Monday, August 13, 2007

The Bodacious Bodine

I was graciously invited back to KCUR's Walt Bodine Show for the Book Doctors segment today. Listen here or click on Book Doctors and see which books I talked about today. And sorry the webcam wasn't working.

I was the eggiest head in the room for mentioning the new Poet Laureate, Charles Simic, and admitting to reading a collection of his poems, and then I was the most controversial as I promoted a book about a boy who murders another child. That's me, all over your reading spectrum like Fantastik on the kitchen counter.

Sunday, August 12, 2007

Is all well?

The two sources I trust the most have finally weighed in on the Harry Potter phenomenon.

On the front page of the Book Review, The New York Times printed a review that revealed no major spoilers (although if you're not aware of the ending by now, it's time to sublet that granite subterranean flat you've been living in). Reviewer Christopher Hitchens takes a few high brow swipes at the series as a whole and the final volume in particular, but I expected nothing less.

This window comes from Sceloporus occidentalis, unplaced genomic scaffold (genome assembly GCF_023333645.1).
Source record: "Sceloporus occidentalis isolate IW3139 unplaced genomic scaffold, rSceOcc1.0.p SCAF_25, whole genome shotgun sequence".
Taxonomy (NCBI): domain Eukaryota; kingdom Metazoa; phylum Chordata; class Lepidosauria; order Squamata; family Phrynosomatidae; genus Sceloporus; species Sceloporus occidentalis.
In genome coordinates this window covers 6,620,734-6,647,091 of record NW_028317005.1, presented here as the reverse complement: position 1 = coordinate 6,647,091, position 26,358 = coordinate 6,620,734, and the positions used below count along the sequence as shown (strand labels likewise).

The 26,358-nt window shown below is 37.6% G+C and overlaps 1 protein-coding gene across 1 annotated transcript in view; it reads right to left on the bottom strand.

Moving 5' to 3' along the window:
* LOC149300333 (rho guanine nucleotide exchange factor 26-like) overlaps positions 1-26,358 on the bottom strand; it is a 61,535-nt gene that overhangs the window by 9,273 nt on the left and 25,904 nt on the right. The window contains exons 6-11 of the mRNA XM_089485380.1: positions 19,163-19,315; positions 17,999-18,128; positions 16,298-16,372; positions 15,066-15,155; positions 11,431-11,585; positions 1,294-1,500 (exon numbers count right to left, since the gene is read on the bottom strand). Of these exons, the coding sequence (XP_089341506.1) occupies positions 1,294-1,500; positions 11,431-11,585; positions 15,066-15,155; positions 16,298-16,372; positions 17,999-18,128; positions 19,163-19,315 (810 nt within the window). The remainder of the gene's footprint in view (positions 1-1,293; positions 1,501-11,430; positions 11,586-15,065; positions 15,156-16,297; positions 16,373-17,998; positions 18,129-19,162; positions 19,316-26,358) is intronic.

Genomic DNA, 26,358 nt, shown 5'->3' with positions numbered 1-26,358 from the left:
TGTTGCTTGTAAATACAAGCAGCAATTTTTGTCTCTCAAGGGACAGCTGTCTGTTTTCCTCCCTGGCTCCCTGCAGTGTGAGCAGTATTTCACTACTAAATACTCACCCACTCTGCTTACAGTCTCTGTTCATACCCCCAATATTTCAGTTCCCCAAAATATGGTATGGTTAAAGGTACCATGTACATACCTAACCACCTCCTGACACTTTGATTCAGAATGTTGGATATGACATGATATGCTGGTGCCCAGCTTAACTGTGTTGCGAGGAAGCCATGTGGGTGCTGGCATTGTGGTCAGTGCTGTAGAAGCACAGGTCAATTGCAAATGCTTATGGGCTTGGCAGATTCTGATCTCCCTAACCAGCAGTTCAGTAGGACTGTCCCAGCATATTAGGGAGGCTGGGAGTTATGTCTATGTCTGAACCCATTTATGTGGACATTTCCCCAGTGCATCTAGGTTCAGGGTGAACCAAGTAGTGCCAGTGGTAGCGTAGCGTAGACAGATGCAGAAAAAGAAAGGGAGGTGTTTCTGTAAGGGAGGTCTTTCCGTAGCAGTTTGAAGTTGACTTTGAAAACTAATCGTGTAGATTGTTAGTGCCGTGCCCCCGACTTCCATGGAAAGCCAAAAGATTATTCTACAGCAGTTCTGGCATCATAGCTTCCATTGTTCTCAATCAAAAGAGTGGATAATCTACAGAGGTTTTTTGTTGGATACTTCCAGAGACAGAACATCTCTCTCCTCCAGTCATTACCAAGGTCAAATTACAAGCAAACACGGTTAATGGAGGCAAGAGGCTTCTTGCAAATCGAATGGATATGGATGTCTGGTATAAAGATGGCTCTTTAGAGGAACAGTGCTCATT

The most anticipated analysis came from my Uncle Stevie over at the Bible of Popular Culture, commonly known as Entertainment Weekly. Stephen King has been the most loyal reader and defender of Harry Potter , J.K. Rowling and their combined exploits. He is also one of the most astute commentators on the state of today's popular culture.

I'm still mulling over Hitchens' piece and his perceptive parallels drawn between Orwell, Dickens, Kipling and Conan Doyle and Rowling. Your thoughts?

Saturday, August 11, 2007

How I Spent My Working Vacation

He Reads, She reads

Readers' advisory experts David Wright and Kaite Mediatore Stover went live with their popular Booklist column and discussed the question, "Are there such things as guy reading and girl reading?" The answer was an entertaining, "Yes!" Guys like to read about "blowing things up," Wright said, and Stover added that girls are finally getting into graphic novels.

Friday, August 10, 2007


I'm not doing anything crucial on Monday, August 13 at 10 am. So when Hayley the Radio Comet calls me up and says, "Hey, get down here and share reading wisdom on Book Doctors!" I'm game.